The following (interesting I hope) piece was found in ETUDE December 1950 page 24. Please excuse any typos. I think I got them all! Enjoy.
Members of the Benge family must have been good sports about it, for Elden soon became known as no ordinary trumpet player. At the age of 11 he made his public debut as soloist
Now at 45, Benge is known not only as first trumpet player with the WGN staff Orchestra, heard nationally on radio and television shows, but as the nations number one expert in solving trumpet problems.
After joining several orchestras in succession and traveling around the country, Benge graduated to first trumpet with the Detroit and then the Chicago Symphonies. And increasingly he became interested in attempting to solve problems presented by his instrument. He was dissatisfied especially with his inability to reach the wide range of tone he wanted, and he talked with men skilled in the construction of the trumpet.
On an ordinary tool lathe in the basement of his home Benge learned to fashion the 36 parts of the trumpet, some of which must be duplicated as many as five times to make up one complete instrument. As a result, in 1937 he was able to sell his first custom built trumpet. The buyer was a fellow trumpeter in the Chicago Symphony. ~
Through patient experimentation, Benge had achieved his long-sought pitch, using special alloys, and a specially designed taper in the mouthpipe.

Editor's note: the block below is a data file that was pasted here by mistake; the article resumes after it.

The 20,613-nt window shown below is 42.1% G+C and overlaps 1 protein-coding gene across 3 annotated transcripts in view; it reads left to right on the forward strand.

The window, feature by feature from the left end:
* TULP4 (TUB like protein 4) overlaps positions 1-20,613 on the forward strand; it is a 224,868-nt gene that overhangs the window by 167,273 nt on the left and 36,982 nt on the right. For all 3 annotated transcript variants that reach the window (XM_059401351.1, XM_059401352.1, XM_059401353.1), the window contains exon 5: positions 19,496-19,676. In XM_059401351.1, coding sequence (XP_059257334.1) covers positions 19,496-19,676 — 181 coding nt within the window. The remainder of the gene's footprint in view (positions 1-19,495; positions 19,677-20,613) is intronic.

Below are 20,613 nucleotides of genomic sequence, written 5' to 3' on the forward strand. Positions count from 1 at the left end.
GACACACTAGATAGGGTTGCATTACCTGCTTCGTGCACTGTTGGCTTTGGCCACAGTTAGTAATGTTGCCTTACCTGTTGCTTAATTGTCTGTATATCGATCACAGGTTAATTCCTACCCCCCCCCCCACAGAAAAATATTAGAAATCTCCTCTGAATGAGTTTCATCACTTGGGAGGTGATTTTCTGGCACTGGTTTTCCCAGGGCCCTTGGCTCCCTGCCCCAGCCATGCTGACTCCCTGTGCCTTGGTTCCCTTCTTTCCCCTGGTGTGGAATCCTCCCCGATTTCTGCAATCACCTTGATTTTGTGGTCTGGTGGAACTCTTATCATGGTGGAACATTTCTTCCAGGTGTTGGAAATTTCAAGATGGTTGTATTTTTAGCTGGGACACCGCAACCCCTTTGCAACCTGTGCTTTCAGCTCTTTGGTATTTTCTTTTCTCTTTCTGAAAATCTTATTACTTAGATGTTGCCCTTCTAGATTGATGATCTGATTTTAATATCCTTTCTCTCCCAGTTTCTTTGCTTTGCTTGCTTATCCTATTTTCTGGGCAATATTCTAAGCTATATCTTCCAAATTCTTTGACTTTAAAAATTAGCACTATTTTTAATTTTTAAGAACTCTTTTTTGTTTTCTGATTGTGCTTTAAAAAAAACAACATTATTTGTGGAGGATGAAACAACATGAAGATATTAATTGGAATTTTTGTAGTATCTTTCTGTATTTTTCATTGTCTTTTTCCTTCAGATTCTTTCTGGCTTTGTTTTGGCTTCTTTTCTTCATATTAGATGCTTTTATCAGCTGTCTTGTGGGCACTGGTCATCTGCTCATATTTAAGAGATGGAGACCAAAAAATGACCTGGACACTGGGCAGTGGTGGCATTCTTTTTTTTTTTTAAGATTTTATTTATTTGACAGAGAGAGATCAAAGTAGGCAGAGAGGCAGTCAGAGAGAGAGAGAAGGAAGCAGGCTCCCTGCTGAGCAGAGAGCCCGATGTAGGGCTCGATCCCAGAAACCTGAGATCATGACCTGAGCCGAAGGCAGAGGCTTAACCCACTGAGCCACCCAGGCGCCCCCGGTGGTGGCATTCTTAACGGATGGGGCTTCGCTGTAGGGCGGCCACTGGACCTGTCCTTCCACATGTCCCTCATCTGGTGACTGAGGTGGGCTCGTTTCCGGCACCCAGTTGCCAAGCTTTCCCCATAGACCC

The good word about the new Benge instrument spread among the members of the profession, and what was merely a hobby 12 years ago has become a thriving business. Today the Boston Symphony uses the Benge custom built C trumpet exclusively; the Minneapolis and Toronto Symphonies each have at least six Benge trumpets in use, and the Chicago, Pittsburgh and San Francisco Symphonies employ the Benge B-flat cornet and the E-flat and D trumpets. Top-flight trumpet players everywhere call On Benge to solve their trumpet problems.
Working in the whirring, machine-crowded basement of his home in Chicago, where he and his wife raised their non-musical twin sons, Benge employs two technicians full time. One, - a German born bell-maker, forms the one-piece shaft of the trumpet on his lathe, taking careful measurements with regard to graduations and wall thickness. After the unit casing has been stamped and scraped, Benge takes over on a smaller lathe to temper and further graduate the bell. Then the assembly man adds pistons and casings, each of which are precisely machined according to the Benge formula and lapped by hand.
Usually there's a period of two weeks between the time Benge receives an order for a trumpet with custom tuning specifications, and the time of its delivery. Benge himself spends many hours on the final inspection and testing.
He is deeply gratified when customers express their appreciation in such letters as this one from Harry Glantz:
"Your instrument is the finest I have ever played. It has tht most perfect intonation and the tone is resonant and true. I am happy and thrilled to use it in my NBC Symphony work with Arturo Toscanini."
The manufacturing that goes on in the basement is not the only industry
conducted in the Benge home at 1945 Morse Avenue in Chicago. Inside the
two-story white stucco house, set on a wide sweep of well kept lawn, there
is also a sound proofed studio, in which Elden Benge teaches as many pupils
as his schedule permits. Students curious about the inner secrets of their
instruments need only step into the basement below. And what does Elden
Benge do with his spare time? He says he's a bebop fan but, like Louis
Armstrong, he finds it too much for him. So he relaxes by listening to
symphonic music particularly works with long trumpet passages.